A plyometric box, or a plyo box, is a sturdy, metal or wooden platform that is designed for lower-body plyometric training, which often includes repetitive jumping. You can use a small set of plyo boxes to train for specific sports skills, such as hurdling, jumping, landing on one leg and leaping. If you're new to plyometric training, work with a qualified exercise professional before training on your own.
Master the Basics
Before you get fancy with different jumping and landing patterns, get familiar with the basics. Start with bilateral exercises that involve jumping and landing on both feet, for example, box jumps. Then progress to alternating and unilateral exercises such as box jump marches and single-leg landings, respectively. Once you are familiar with these basics, use a higher box, increase the distance or height of the jumps or change the direction of the jumps, for example, jumping laterally or turning your body in mid-air during the jump. Warm up with a plyo box that is as high as one to two feet before using a higher box.
Double the Dose
Plyo box exercises may be incorporated with upper-body plyometrics so that you can develop full-body power and endurance. Use the superset method, which is often used in traditional weightlifting. For this, you perform two exercises that work different muscle groups with minimal rest in between exercises. This allows one group to work while the other group rests. For example, perform a set of box jumps or depth jumps followed immediately by a set of medicine ball overhead throws or power pushups. Rest for a minute or two before repeating the superset two to three more times.
Get High, Get Low
Interval training is often used by endurance athletes to increase their ability to sustain high-intensity aerobic. You may also apply plyo box exercises with interval training to improve your cardiovascular power without having to run outside or indoor on a treadmill. Do a short session of high-intensity exercise and follow this immediately with a longer period of lower-intensity exercise. The low-intensity part could involve the same exercise as the high-intensity exercise or a different one. For example, do box jumps for 20 seconds at a height of three feet followed by one minute of box jumps at a height of one foot. Repeat this procedure for five to six minutes, or lengthen or shorten the time as you like. To prevent extreme and possible injury, do not push yourself too hard.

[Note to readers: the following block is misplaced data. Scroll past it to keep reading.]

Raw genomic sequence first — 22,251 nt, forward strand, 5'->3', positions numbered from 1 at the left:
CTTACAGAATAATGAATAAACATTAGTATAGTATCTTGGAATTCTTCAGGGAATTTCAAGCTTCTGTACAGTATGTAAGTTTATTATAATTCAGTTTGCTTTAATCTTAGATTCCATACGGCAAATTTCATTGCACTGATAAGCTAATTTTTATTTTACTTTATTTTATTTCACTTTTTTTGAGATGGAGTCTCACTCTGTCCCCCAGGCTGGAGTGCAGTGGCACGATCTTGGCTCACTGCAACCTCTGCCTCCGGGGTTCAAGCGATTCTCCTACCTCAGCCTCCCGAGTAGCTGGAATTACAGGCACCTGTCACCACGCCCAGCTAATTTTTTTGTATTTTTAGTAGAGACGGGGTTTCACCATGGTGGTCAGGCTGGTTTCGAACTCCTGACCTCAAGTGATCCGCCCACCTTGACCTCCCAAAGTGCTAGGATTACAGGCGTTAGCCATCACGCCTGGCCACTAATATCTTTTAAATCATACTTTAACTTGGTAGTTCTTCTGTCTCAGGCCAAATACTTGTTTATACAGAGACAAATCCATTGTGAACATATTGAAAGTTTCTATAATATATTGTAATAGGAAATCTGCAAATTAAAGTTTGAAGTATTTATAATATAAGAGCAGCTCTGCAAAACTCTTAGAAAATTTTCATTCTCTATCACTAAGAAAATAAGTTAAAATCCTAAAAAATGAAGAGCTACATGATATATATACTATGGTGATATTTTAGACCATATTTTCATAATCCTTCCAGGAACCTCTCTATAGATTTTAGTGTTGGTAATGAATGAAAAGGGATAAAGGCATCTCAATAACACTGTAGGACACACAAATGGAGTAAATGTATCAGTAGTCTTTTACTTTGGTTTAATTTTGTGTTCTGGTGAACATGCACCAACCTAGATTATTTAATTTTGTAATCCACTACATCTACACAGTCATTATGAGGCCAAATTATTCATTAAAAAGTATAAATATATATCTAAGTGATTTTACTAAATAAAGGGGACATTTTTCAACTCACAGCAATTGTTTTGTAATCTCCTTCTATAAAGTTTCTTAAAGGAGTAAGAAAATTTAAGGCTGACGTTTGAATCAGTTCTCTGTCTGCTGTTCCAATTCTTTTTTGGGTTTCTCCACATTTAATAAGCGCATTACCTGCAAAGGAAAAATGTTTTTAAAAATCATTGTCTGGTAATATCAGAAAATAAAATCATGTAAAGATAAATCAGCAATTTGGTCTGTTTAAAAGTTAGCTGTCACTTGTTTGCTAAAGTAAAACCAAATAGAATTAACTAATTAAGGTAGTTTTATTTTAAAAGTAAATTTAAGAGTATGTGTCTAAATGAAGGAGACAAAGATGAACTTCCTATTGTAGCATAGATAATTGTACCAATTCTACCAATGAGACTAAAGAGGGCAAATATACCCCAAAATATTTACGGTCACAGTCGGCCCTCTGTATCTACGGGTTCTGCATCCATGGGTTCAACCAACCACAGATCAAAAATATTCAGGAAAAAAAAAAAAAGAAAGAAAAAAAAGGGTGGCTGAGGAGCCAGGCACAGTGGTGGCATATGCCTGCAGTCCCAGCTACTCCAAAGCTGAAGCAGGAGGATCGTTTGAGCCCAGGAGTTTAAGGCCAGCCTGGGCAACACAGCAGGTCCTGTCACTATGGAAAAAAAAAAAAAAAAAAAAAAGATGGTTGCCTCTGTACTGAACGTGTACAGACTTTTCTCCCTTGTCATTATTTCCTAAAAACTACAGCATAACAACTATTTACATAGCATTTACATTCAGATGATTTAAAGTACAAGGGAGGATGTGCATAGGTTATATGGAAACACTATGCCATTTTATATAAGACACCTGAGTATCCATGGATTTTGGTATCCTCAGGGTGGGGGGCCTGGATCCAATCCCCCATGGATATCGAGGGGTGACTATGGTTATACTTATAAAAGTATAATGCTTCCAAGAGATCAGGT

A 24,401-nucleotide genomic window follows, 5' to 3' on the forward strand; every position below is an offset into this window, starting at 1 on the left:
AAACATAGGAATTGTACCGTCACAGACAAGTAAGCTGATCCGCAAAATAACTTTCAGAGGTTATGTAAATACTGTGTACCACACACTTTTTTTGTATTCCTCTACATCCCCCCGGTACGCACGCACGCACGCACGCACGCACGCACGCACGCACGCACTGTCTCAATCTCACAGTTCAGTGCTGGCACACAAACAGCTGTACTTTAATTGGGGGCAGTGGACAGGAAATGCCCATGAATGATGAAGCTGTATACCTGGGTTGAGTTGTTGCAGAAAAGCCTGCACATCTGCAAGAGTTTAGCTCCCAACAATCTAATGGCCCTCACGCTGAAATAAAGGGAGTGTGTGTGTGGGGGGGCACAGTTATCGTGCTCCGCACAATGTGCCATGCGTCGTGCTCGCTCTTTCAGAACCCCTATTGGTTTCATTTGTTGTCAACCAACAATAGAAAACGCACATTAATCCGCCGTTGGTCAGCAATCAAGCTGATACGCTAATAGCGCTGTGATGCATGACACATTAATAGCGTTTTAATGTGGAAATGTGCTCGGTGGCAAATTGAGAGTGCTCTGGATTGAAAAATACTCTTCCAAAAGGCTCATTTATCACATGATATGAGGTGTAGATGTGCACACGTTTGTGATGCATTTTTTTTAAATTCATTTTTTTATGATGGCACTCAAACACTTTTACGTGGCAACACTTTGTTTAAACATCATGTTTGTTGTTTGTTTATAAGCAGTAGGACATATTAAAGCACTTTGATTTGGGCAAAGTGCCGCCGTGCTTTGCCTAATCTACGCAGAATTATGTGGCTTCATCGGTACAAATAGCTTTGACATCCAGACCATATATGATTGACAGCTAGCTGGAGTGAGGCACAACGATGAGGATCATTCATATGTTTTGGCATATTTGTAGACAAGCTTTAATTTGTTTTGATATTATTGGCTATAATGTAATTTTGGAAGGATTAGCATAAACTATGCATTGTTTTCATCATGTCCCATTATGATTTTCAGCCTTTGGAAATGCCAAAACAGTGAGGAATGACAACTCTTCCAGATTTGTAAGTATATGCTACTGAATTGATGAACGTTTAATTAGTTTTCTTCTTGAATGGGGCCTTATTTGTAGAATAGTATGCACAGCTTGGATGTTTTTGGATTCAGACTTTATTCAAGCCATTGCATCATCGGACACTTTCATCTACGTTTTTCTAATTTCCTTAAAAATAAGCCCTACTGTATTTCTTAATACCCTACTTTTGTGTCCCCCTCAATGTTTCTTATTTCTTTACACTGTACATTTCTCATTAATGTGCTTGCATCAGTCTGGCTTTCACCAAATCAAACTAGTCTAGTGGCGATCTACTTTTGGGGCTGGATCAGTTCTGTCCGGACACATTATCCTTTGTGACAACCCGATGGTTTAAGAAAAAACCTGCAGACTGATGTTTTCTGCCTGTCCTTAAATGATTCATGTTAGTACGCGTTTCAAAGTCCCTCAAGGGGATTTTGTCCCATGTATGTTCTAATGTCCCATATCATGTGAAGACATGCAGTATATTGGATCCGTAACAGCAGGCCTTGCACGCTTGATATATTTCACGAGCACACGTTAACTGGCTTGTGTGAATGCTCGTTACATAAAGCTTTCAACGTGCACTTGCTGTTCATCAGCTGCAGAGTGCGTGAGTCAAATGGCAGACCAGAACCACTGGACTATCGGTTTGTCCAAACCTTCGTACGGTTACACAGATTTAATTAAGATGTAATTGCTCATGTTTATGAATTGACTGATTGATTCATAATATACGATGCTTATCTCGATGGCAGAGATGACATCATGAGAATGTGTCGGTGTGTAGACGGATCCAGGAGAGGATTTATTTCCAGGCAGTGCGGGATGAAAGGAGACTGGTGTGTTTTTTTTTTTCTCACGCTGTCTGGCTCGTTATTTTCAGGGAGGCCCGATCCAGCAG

Plyo box exercises can be performed two to three, non-consecutive days per week. The website Sports Fitness Advisor recommends that you rest for 48 to 72 hours in between training sessions. Beginners should start with lower-impact plyo box exercises, using a height between one to two feet. They should have a range of 80 to 100 ground contacts per training session. For example, four sets of 10 box jumps and two sets of 20 power stepups should be sufficient to start with. As you get better, progress to 100 to 140 ground contacts per session. You may reduce or increase the number of ground contacts if you find the recommended range to be too hard or too easy. Rest intervals in between sets should allow an almost full recovery. Sports Fitness Advisor says the work-to-rest ratio should be 1-to-10. For example, a 15-second bout of box jumps should be followed by a rest period of 150 seconds, or 2.5 minutes. Always warm up thoroughly with light aerobics and dynamic stretching before you work out.
- NSCA’s Performance Training Journal; Introduction to Plyometrics
- IDEA Fitness Journal: Look Before You Jump!
- Sports Fitness Advisor: Plyometric Training For Sport Specific Power
- NASM Essentials of Personal Fitness Training; Michael Clark et al.